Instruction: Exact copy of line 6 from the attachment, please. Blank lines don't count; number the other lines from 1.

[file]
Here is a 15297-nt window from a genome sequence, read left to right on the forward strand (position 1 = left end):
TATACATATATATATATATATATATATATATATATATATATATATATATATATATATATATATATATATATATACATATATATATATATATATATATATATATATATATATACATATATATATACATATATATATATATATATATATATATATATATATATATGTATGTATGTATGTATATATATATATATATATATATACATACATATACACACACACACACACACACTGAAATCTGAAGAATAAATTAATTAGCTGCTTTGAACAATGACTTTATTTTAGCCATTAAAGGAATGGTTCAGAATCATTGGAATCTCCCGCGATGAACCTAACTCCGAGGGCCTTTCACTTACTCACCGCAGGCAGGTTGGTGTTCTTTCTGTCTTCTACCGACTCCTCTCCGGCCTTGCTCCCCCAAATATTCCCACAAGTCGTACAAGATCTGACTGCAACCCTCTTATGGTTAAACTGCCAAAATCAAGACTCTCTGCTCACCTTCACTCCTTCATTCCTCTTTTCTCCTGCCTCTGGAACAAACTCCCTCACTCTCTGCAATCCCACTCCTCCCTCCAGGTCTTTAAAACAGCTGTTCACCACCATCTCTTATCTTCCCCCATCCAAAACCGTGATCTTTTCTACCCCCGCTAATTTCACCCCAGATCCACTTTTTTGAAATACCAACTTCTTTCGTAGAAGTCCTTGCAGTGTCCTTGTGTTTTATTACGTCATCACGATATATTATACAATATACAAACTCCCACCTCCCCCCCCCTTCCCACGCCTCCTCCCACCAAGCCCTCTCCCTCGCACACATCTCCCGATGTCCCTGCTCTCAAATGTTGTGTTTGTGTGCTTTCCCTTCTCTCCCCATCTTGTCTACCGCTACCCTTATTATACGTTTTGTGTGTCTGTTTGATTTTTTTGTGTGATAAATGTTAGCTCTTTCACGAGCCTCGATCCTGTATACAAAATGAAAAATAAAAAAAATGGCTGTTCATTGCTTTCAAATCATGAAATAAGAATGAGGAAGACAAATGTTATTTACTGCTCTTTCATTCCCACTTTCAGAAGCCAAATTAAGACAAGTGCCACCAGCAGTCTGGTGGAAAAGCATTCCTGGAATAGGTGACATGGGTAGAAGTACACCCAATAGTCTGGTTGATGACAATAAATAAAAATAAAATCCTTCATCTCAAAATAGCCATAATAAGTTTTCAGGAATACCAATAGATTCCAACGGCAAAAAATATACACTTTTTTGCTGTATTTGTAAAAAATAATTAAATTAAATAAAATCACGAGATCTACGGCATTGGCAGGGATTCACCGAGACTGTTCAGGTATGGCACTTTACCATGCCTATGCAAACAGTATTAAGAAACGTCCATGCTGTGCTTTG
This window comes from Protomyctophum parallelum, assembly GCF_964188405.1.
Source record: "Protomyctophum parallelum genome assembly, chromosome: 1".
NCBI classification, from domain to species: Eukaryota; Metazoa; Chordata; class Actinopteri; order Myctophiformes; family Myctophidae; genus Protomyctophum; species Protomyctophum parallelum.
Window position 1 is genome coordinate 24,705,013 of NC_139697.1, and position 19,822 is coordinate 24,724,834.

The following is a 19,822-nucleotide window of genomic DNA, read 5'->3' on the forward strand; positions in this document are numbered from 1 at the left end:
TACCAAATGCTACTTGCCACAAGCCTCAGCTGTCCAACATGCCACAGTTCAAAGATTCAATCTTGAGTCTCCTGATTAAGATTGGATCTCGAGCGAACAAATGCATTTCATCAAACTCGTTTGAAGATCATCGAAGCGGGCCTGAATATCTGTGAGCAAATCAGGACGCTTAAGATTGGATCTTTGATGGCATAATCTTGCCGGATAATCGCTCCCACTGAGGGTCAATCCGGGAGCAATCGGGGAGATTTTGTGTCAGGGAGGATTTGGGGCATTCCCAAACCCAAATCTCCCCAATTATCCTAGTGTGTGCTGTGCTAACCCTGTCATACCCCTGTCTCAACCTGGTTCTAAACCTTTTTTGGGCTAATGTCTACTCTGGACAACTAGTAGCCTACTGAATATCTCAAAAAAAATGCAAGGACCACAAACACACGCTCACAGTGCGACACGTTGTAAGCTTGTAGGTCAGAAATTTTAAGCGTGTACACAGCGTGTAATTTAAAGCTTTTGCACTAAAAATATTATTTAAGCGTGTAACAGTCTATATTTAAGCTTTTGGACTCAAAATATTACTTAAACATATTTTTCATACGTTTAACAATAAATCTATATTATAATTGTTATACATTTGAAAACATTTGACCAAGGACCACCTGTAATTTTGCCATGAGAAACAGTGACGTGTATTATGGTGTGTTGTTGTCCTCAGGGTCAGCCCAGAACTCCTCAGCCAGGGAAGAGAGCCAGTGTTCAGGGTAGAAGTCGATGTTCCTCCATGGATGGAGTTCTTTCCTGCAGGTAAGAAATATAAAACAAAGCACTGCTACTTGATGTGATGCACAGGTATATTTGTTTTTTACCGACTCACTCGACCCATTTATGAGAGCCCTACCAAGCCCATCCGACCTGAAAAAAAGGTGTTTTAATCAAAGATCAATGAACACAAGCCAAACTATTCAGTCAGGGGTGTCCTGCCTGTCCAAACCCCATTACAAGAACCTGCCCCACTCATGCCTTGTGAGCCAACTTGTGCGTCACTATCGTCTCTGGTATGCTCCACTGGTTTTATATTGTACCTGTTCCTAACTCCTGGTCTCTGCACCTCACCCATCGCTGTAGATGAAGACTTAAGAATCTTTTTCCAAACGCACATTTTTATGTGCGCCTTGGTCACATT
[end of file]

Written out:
Window position 1 is genome coordinate 24,705,013 of NC_139697.1, and position 19,822 is coordinate 24,724,834.